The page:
I once had a clay pot on my front porch, 2-3 ft in diameter, with three sprouts of a plant gifted to me by my grandfather. He called it a Hawaiian weed because that is where he and grandmother found the thing, in Hawaii, just growing on the ground somewhere. The plant doesn’t grow outside in the Texas climate (too hot in the summer, too cold in the winter and always too dry) so it can’t be spread by accident.
The season was turning to fall and I had decided I would try to cover the plants to see if I could keep them alive outside, the pot being too heavy to move alone (well over 2 or 3 hundred pounds) since it was projected to be a cold winter and it would give me an excuse to cover the nearby fern beds as well.
I was discussing this idea with my wife and we walked out on the porch to see how big the cover would have to be, only to realize that some college students (most likely) had made off with the entire pot the previous night.
This wasn’t the first time we’ve had things stolen from the front yard. A few years previously we had thrown a movie marathon party and every car in the driveway was broken into during the viewing, everything from stereos to purses taken out of the cars, not ten feet from where we were sitting watching movies.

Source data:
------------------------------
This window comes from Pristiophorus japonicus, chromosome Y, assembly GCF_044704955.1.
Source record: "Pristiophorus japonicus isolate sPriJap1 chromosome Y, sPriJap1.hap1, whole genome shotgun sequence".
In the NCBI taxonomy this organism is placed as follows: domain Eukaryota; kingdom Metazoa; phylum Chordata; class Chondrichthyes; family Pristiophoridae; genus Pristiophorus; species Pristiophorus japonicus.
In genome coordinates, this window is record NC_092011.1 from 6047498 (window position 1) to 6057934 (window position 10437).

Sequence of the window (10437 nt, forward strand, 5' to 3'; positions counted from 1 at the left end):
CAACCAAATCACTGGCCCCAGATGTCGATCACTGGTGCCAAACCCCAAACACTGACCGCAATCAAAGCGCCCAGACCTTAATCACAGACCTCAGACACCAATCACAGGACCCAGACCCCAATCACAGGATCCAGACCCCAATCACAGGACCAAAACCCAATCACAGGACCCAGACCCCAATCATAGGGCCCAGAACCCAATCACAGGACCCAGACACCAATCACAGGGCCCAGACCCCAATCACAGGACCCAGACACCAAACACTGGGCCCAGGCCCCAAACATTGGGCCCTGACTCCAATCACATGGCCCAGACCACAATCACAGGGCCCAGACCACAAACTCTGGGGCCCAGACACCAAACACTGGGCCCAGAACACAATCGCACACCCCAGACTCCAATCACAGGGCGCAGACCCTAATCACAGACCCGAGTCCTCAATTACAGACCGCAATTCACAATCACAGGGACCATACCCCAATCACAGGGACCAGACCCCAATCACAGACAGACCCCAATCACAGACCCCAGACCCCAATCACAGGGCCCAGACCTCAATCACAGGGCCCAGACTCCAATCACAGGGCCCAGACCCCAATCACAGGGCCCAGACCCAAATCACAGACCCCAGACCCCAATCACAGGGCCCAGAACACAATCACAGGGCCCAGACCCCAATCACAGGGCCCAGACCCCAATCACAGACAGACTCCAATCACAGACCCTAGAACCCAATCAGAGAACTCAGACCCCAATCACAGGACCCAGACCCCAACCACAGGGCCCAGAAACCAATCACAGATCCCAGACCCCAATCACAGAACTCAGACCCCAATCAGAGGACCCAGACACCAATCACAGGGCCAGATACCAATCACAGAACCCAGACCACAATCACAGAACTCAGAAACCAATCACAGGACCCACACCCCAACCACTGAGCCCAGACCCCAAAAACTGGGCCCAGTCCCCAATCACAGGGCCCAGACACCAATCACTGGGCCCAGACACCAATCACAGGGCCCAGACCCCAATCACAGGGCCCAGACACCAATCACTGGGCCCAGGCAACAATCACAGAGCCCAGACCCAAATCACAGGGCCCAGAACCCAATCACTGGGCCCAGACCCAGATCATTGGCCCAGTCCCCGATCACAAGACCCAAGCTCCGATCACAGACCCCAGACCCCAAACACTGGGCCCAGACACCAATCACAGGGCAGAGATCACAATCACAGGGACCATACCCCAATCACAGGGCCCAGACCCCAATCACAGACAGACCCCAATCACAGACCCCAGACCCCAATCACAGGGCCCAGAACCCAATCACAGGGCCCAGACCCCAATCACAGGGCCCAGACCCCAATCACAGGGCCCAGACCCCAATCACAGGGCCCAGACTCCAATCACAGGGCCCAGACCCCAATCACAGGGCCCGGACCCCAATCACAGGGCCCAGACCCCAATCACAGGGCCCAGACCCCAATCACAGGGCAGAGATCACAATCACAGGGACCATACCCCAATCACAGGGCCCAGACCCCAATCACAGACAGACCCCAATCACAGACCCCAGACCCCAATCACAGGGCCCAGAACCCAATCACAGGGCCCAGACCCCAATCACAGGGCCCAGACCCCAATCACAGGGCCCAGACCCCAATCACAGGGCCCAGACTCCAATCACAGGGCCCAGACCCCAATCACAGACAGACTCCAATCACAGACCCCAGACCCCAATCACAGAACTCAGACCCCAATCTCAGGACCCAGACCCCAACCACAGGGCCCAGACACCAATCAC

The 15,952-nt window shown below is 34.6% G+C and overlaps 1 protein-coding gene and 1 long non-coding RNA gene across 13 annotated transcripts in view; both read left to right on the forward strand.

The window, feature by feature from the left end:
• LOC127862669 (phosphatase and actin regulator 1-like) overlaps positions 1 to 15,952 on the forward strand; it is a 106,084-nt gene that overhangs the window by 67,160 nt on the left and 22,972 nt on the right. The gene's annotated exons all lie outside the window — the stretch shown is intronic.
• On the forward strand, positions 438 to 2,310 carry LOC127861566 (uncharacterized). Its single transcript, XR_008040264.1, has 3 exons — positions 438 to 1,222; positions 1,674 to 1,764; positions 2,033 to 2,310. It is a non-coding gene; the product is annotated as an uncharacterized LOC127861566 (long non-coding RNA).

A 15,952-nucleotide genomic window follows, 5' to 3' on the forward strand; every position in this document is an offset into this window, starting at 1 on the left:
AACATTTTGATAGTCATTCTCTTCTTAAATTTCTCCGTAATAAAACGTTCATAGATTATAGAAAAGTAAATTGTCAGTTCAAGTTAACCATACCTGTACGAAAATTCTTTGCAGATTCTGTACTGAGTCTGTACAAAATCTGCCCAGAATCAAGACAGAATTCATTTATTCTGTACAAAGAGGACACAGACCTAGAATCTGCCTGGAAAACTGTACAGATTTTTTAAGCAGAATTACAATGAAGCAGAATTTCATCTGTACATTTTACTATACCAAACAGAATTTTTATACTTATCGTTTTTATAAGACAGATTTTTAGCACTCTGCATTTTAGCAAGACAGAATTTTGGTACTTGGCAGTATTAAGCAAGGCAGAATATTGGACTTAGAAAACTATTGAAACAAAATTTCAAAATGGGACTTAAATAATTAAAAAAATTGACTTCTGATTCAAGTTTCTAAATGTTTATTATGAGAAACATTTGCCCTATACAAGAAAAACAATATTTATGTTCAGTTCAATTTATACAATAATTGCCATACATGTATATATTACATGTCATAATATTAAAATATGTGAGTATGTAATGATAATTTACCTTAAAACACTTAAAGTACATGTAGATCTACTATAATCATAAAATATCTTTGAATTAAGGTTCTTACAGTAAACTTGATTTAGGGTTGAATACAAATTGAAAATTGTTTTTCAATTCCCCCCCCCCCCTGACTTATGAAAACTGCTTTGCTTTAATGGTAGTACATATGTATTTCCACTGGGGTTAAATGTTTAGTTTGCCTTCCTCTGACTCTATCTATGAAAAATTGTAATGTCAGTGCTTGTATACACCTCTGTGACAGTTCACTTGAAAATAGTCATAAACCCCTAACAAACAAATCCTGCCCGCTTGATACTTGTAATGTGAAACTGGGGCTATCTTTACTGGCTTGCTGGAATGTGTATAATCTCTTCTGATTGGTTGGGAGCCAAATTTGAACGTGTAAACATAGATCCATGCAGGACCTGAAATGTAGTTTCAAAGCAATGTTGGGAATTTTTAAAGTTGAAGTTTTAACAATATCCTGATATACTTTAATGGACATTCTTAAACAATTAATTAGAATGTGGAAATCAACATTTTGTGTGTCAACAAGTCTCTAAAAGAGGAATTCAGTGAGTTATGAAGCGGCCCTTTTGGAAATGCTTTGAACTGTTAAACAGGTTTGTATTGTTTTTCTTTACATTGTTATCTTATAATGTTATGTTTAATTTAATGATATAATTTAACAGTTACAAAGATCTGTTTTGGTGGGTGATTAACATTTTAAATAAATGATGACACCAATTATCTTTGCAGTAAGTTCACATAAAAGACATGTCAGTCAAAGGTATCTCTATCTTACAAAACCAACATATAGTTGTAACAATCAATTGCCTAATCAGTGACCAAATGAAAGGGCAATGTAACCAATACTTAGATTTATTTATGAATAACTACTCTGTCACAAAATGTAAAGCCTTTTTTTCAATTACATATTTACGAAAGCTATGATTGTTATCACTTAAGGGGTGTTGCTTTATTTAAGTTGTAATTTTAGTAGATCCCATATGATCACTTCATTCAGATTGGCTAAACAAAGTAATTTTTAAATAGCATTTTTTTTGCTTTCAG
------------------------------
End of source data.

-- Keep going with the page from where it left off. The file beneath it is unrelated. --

We’ve since taken to locking doors and gates, installing motion detecting light fixtures on both driveways. Cameras that cover the driveways are also a good idea.
These sorts of incidents seem to come in waves. As the neighborhood moves into the higher price ranges, criminals will start targeting promising looking houses on the various streets. When those criminals are caught, there will be a temporary lull until the next group decides we are easy pickings.
These are the times when having the poorest looking house on the block comes in handy, and when having nosey neighbors who keep an eye out for suspicious activity is something you are thankful for. Food for thought from a long-time resident.